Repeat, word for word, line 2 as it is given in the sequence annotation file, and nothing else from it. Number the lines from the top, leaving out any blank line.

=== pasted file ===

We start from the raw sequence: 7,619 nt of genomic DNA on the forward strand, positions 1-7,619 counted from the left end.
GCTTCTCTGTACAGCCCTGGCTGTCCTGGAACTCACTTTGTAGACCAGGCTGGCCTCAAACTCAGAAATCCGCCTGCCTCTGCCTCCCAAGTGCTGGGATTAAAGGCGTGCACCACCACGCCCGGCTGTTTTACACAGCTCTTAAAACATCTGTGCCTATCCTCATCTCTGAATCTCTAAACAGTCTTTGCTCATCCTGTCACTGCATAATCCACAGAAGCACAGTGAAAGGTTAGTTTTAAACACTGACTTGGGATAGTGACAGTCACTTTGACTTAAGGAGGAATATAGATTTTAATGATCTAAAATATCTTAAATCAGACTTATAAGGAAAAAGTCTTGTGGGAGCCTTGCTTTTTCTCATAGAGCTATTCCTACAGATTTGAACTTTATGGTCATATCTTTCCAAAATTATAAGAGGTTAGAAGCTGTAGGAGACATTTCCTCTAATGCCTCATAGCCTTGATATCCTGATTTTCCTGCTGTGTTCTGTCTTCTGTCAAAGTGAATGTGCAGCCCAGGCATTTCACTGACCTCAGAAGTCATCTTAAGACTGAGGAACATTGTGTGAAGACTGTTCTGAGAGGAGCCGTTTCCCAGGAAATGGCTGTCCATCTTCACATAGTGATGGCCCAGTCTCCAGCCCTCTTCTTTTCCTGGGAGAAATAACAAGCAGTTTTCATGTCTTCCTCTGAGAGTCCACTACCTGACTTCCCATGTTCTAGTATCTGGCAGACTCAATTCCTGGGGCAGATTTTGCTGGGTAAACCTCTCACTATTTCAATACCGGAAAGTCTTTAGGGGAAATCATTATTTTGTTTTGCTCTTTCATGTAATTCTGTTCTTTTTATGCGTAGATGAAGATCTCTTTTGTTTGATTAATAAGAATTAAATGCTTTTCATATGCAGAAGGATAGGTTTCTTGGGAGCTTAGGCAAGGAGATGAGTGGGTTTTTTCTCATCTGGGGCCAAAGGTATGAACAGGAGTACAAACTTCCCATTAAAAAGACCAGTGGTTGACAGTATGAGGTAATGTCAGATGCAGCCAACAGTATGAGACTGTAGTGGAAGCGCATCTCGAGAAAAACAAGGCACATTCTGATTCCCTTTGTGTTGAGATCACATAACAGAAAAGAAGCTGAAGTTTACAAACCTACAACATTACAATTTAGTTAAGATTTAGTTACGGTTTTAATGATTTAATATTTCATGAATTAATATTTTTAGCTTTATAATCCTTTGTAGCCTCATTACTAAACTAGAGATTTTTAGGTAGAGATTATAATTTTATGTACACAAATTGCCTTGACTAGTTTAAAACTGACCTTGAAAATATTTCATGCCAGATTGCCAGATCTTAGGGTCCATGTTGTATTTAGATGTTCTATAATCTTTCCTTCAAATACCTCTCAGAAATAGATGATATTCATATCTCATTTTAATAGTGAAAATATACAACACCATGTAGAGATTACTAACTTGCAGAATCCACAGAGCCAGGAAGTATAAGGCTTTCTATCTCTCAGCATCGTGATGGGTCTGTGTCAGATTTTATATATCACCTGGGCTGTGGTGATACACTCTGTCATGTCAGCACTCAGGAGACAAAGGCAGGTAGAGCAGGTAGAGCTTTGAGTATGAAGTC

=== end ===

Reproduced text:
GCTTCTCTGTACAGCCCTGGCTGTCCTGGAACTCACTTTGTAGACCAGGCTGGCCTCAAACTCAGAAATCCGCCTGCCTCTGCCTCCCAAGTGCTGGGATTAAAGGCGTGCACCACCACGCCCGGCTGTTTTACACAGCTCTTAAAACATCTGTGCCTATCCTCATCTCTGAATCTCTAAACAGTCTTTGCTCATCCTGTCACTGCATAATCCACAGAAGCACAGTGAAAGGTTAGTTTTAAACACTGACTTGGGATAGTGACAGTCACTTTGACTTAAGGAGGAATATAGATTTTAATGATCTAAAATATCTTAAATCAGACTTATAAGGAAAAAGTCTTGTGGGAGCCTTGCTTTTTCTCATAGAGCTATTCCTACAGATTTGAACTTTATGGTCATATCTTTCCAAAATTATAAGAGGTTAGAAGCTGTAGGAGACATTTCCTCTAATGCCTCATAGCCTTGATATCCTGATTTTCCTGCTGTGTTCTGTCTTCTGTCAAAGTGAATGTGCAGCCCAGGCATTTCACTGACCTCAGAAGTCATCTTAAGACTGAGGAACATTGTGTGAAGACTGTTCTGAGAGGAGCCGTTTCCCAGGAAATGGCTGTCCATCTTCACATAGTGATGGCCCAGTCTCCAGCCCTCTTCTTTTCCTGGGAGAAATAACAAGCAGTTTTCATGTCTTCCTCTGAGAGTCCACTACCTGACTTCCCATGTTCTAGTATCTGGCAGACTCAATTCCTGGGGCAGATTTTGCTGGGTAAACCTCTCACTATTTCAATACCGGAAAGTCTTTAGGGGAAATCATTATTTTGTTTTGCTCTTTCATGTAATTCTGTTCTTTTTATGCGTAGATGAAGATCTCTTTTGTTTGATTAATAAGAATTAAATGCTTTTCATATGCAGAAGGATAGGTTTCTTGGGAGCTTAGGCAAGGAGATGAGTGGGTTTTTTCTCATCTGGGGCCAAAGGTATGAACAGGAGTACAAACTTCCCATTAAAAAGACCAGTGGTTGACAGTATGAGGTAATGTCAGATGCAGCCAACAGTATGAGACTGTAGTGGAAGCGCATCTCGAGAAAAACAAGGCACATTCTGATTCCCTTTGTGTTGAGATCACATAACAGAAAAGAAGCTGAAGTTTACAAACCTACAACATTACAATTTAGTTAAGATTTAGTTACGGTTTTAATGATTTAATATTTCATGAATTAATATTTTTAGCTTTATAATCCTTTGTAGCCTCATTACTAAACTAGAGATTTTTAGGTAGAGATTATAATTTTATGTACACAAATTGCCTTGACTAGTTTAAAACTGACCTTGAAAATATTTCATGCCAGATTGCCAGATCTTAGGGTCCATGTTGTATTTAGATGTTCTATAATCTTTCCTTCAAATACCTCTCAGAAATAGATGATATTCATATCTCATTTTAATAGTGAAAATATACAACACCATGTAGAGATTACTAACTTGCAGAATCCACAGAGCCAGGAAGTATAAGGCTTTCTATCTCTCAGCATCGTGATGGGTCTGTGTCAGATTTTATATATCACCTGGGCTGTGGTGATACACTCTGTCATGTCAGCACTCAGGAGACAAAGGCAGGTAGAGCAGGTAGAGCTTTGAGTATGAAGTC